BRIEF-Magnolia Bostad sells another 325 apartments in central Uppsala
* MAGNOLIA BOSTAD SELLS ANOTHER 325 APARTMENTS IN CENTRAL UPPSALA, THE FIRST PROJECT IN THE FRAMEWORK AGREEMENT WITH SLÄTTÖ
(Adds comments from the CEO)
By George Obulutsa
NAIROBI Feb 22 Barclays Bank of Kenya will focus on growing its non-interest income after a jump in bad debts and a government cap on lending rates cut its 2016 pretax profit by 10 percent, it said on Wednesday.
The cap on lending rates, introduced last September, was expected to squeeze margins and profits at Kenyan banks. The cap limits commercial bank lending rates at 400 basis points above the central bank rate, which stands at 10 percent.
The government brought in the cap because it said lending rates were too high. Businesses in Kenya had complained that high commercial lending rates charged by the banks had hindered corporate investment.
"In general it has impacted our revenue line in the region of about 15 percent," Jeremy Awori, the bank's CEO, told Reuters.
The bank's pretax profit fell to 10.85 billion shillings ($105 million) from 12.07 billion shillings a year earlier, hurt by increased provisions for bad debts and the rate cap. Revenue rose 8 percent.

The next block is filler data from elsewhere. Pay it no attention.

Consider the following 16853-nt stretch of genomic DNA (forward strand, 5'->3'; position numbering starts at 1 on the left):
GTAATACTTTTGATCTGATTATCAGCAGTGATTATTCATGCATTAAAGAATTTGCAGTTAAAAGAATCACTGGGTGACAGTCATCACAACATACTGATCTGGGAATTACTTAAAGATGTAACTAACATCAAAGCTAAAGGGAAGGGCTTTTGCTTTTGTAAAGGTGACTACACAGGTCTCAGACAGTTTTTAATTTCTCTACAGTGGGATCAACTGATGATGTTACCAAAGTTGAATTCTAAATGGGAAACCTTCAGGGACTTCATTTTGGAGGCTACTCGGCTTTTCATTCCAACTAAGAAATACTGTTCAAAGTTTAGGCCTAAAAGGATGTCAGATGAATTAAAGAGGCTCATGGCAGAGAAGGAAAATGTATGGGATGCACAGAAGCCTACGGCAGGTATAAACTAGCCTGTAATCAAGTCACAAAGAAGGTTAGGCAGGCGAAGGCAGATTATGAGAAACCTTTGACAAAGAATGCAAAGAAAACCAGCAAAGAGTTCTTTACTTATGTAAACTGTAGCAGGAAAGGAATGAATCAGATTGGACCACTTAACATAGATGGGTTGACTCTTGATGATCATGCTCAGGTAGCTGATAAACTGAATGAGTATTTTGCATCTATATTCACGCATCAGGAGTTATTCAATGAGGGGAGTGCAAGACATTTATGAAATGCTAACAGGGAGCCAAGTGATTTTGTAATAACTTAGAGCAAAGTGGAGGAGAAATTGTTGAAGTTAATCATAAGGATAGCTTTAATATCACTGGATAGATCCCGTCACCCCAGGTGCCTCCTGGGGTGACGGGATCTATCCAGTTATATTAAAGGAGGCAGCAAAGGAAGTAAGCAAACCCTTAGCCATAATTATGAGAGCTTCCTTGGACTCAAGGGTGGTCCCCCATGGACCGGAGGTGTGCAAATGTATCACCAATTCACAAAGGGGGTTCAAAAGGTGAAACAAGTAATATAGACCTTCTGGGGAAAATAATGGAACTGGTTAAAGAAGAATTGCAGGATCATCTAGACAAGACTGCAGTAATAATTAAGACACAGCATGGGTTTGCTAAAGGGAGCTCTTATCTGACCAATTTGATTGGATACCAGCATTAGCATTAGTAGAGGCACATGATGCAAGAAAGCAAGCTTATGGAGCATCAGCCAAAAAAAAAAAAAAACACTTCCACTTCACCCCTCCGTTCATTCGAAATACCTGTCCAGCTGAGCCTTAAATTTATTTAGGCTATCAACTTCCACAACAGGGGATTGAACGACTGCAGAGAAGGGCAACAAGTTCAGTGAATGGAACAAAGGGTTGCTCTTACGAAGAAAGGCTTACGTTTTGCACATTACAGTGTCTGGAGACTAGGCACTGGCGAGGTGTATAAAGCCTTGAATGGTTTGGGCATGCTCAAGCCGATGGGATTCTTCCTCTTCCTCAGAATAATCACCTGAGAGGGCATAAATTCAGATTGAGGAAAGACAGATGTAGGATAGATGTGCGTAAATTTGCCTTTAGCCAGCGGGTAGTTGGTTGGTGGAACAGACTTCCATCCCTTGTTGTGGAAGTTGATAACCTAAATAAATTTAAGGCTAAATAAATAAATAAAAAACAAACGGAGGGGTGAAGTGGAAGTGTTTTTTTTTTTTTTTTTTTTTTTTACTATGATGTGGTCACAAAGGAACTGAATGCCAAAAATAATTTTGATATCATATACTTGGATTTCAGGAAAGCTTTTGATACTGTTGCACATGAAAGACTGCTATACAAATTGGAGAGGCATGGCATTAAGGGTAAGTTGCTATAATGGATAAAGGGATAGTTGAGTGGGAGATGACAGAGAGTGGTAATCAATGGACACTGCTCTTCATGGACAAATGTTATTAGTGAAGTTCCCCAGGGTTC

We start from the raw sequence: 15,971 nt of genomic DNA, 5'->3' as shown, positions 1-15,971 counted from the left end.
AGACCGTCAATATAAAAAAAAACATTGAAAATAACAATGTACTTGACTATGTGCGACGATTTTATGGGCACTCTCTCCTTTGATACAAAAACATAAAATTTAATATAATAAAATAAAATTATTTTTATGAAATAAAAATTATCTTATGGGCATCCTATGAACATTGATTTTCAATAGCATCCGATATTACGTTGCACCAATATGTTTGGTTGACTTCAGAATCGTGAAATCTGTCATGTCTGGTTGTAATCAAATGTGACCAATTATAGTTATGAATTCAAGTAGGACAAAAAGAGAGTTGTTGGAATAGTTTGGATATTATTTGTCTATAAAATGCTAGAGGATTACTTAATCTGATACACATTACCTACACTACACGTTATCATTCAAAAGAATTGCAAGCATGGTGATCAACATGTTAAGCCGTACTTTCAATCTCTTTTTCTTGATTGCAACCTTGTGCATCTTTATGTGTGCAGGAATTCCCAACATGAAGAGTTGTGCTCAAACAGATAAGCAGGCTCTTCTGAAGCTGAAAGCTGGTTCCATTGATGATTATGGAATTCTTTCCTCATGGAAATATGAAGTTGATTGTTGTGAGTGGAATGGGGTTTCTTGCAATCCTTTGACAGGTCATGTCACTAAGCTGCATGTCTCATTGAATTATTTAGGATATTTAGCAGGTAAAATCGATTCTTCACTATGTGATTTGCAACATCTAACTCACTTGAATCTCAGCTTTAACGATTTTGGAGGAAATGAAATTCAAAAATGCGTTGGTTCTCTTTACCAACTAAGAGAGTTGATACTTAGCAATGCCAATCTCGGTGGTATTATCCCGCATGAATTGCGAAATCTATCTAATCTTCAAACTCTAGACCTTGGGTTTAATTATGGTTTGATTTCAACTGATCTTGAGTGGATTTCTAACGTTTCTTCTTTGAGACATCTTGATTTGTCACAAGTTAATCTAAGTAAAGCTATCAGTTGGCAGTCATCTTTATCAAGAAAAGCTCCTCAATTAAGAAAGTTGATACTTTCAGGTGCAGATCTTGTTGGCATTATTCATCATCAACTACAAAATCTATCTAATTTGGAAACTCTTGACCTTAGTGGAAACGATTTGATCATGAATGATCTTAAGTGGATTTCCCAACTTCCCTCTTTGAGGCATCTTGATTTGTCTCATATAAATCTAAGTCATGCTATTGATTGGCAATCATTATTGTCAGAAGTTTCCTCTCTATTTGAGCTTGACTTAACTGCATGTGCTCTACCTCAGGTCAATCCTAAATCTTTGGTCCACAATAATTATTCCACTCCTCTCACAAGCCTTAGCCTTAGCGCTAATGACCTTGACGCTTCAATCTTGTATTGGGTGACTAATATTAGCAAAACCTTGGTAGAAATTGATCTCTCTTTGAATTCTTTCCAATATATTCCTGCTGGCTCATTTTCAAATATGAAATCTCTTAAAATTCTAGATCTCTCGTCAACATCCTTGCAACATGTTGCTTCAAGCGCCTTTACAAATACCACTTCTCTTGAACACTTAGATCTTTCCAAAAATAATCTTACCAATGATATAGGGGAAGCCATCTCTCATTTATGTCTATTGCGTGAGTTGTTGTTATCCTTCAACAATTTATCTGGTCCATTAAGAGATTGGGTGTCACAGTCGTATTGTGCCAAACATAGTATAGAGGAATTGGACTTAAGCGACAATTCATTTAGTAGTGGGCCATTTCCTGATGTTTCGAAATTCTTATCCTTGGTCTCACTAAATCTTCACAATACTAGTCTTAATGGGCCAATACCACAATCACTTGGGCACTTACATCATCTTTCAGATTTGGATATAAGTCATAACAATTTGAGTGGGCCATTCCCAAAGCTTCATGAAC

"We are growing our non-funded income, especially as our interest income starts getting impacted," Awori said, referring to non-interest income generated by selling other products such as insurance.
Awori said banks were moving swiftly to find new revenue streams to make up for the expected income squeeze from the rate cap.
Economists had said the interest rate cap risked hurting economic growth by discouraging lending to smaller borrowers who are deemed more risky.
Provisions for bad debts rose to 3.92 billion shillings from 1.77 billion shillings a year earlier as bad debts nearly doubled.
The bank attributed the rise in non-performing loans to job losses at companies that caused personal borrowers to default.
The bank is part of Barclays Africa, where majority owner Barclays Plc, is reducing its stake.
($1 = 103.4300 Kenyan shillings) (Additional reporting by John Ndiso; Editing by Duncan Miriri and Jane Merriman)
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